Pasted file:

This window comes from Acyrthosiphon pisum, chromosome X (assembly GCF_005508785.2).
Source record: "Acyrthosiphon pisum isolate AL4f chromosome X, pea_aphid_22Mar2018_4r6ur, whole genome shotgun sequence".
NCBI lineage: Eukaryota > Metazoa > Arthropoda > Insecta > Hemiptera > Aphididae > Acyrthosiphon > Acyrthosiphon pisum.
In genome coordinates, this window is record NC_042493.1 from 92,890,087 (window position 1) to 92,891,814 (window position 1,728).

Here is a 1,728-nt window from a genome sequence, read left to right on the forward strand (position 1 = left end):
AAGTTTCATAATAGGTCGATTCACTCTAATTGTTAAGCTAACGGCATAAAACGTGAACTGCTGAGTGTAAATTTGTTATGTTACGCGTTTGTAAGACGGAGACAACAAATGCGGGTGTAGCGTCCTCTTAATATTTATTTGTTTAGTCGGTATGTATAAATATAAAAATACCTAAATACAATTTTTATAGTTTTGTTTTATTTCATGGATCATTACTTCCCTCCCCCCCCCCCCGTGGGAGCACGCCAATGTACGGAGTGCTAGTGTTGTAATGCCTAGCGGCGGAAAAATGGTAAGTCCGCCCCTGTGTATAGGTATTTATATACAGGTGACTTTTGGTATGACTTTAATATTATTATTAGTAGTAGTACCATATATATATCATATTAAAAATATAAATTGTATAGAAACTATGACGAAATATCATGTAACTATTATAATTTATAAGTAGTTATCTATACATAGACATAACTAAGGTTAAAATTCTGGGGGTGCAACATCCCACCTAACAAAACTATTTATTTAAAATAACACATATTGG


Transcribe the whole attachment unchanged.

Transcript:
This window comes from Acyrthosiphon pisum, chromosome X (assembly GCF_005508785.2).
Source record: "Acyrthosiphon pisum isolate AL4f chromosome X, pea_aphid_22Mar2018_4r6ur, whole genome shotgun sequence".
NCBI lineage: Eukaryota > Metazoa > Arthropoda > Insecta > Hemiptera > Aphididae > Acyrthosiphon > Acyrthosiphon pisum.
In genome coordinates, this window is record NC_042493.1 from 92,890,087 (window position 1) to 92,891,814 (window position 1,728).

Here is a 1,728-nt window from a genome sequence, read left to right on the forward strand (position 1 = left end):
AAGTTTCATAATAGGTCGATTCACTCTAATTGTTAAGCTAACGGCATAAAACGTGAACTGCTGAGTGTAAATTTGTTATGTTACGCGTTTGTAAGACGGAGACAACAAATGCGGGTGTAGCGTCCTCTTAATATTTATTTGTTTAGTCGGTATGTATAAATATAAAAATACCTAAATACAATTTTTATAGTTTTGTTTTATTTCATGGATCATTACTTCCCTCCCCCCCCCCCCGTGGGAGCACGCCAATGTACGGAGTGCTAGTGTTGTAATGCCTAGCGGCGGAAAAATGGTAAGTCCGCCCCTGTGTATAGGTATTTATATACAGGTGACTTTTGGTATGACTTTAATATTATTATTAGTAGTAGTACCATATATATATCATATTAAAAATATAAATTGTATAGAAACTATGACGAAATATCATGTAACTATTATAATTTATAAGTAGTTATCTATACATAGACATAACTAAGGTTAAAATTCTGGGGGTGCAACATCCCACCTAACAAAACTATTTATTTAAAATAACACATATTGG